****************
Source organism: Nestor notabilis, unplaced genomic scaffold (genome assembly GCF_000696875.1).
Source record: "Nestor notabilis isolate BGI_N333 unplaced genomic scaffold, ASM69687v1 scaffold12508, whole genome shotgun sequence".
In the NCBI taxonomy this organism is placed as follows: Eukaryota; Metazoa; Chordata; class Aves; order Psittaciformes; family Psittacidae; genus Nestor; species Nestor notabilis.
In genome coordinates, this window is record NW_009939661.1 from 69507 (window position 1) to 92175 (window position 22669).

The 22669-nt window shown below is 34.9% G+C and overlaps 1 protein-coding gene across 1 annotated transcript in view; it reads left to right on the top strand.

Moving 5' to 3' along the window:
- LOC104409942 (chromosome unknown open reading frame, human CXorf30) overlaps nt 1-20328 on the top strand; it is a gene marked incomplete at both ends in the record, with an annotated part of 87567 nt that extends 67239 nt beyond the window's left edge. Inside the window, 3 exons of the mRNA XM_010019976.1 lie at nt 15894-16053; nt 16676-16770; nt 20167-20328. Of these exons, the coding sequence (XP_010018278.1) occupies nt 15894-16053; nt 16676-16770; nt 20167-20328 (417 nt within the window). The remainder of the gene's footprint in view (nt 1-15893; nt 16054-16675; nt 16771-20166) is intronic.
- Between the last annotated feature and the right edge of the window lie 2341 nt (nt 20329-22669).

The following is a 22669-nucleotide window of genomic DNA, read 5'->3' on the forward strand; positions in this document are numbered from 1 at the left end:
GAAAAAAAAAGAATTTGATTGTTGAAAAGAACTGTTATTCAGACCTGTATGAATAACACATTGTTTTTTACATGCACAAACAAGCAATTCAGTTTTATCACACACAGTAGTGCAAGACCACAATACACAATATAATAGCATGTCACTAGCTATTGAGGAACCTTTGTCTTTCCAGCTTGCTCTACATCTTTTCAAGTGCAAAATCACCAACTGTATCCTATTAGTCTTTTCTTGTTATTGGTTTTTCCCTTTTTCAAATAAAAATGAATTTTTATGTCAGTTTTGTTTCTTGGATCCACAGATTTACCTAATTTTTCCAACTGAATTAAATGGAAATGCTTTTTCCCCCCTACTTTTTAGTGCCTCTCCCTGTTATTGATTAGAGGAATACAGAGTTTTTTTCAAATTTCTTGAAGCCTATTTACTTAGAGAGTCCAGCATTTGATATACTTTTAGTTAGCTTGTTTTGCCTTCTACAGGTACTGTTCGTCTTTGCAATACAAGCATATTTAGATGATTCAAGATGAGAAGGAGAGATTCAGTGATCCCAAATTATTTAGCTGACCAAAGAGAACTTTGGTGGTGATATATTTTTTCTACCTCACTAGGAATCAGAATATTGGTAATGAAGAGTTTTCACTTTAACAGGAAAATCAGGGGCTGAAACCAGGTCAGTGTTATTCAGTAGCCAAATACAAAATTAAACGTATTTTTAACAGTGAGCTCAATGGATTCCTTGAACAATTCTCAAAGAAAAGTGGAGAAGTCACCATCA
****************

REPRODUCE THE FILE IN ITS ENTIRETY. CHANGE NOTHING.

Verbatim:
Source organism: Nestor notabilis, unplaced genomic scaffold (genome assembly GCF_000696875.1).
Source record: "Nestor notabilis isolate BGI_N333 unplaced genomic scaffold, ASM69687v1 scaffold12508, whole genome shotgun sequence".
In the NCBI taxonomy this organism is placed as follows: Eukaryota; Metazoa; Chordata; class Aves; order Psittaciformes; family Psittacidae; genus Nestor; species Nestor notabilis.
In genome coordinates, this window is record NW_009939661.1 from 69507 (window position 1) to 92175 (window position 22669).

The 22669-nt window shown below is 34.9% G+C and overlaps 1 protein-coding gene across 1 annotated transcript in view; it reads left to right on the top strand.

Moving 5' to 3' along the window:
- LOC104409942 (chromosome unknown open reading frame, human CXorf30) overlaps nt 1-20328 on the top strand; it is a gene marked incomplete at both ends in the record, with an annotated part of 87567 nt that extends 67239 nt beyond the window's left edge. Inside the window, 3 exons of the mRNA XM_010019976.1 lie at nt 15894-16053; nt 16676-16770; nt 20167-20328. Of these exons, the coding sequence (XP_010018278.1) occupies nt 15894-16053; nt 16676-16770; nt 20167-20328 (417 nt within the window). The remainder of the gene's footprint in view (nt 1-15893; nt 16054-16675; nt 16771-20166) is intronic.
- Between the last annotated feature and the right edge of the window lie 2341 nt (nt 20329-22669).

The following is a 22669-nucleotide window of genomic DNA, read 5'->3' on the forward strand; positions in this document are numbered from 1 at the left end:
GAAAAAAAAAGAATTTGATTGTTGAAAAGAACTGTTATTCAGACCTGTATGAATAACACATTGTTTTTTACATGCACAAACAAGCAATTCAGTTTTATCACACACAGTAGTGCAAGACCACAATACACAATATAATAGCATGTCACTAGCTATTGAGGAACCTTTGTCTTTCCAGCTTGCTCTACATCTTTTCAAGTGCAAAATCACCAACTGTATCCTATTAGTCTTTTCTTGTTATTGGTTTTTCCCTTTTTCAAATAAAAATGAATTTTTATGTCAGTTTTGTTTCTTGGATCCACAGATTTACCTAATTTTTCCAACTGAATTAAATGGAAATGCTTTTTCCCCCCTACTTTTTAGTGCCTCTCCCTGTTATTGATTAGAGGAATACAGAGTTTTTTTCAAATTTCTTGAAGCCTATTTACTTAGAGAGTCCAGCATTTGATATACTTTTAGTTAGCTTGTTTTGCCTTCTACAGGTACTGTTCGTCTTTGCAATACAAGCATATTTAGATGATTCAAGATGAGAAGGAGAGATTCAGTGATCCCAAATTATTTAGCTGACCAAAGAGAACTTTGGTGGTGATATATTTTTTCTACCTCACTAGGAATCAGAATATTGGTAATGAAGAGTTTTCACTTTAACAGGAAAATCAGGGGCTGAAACCAGGTCAGTGTTATTCAGTAGCCAAATACAAAATTAAACGTATTTTTAACAGTGAGCTCAATGGATTCCTTGAACAATTCTCAAAGAAAAGTGGAGAAGTCACCATCA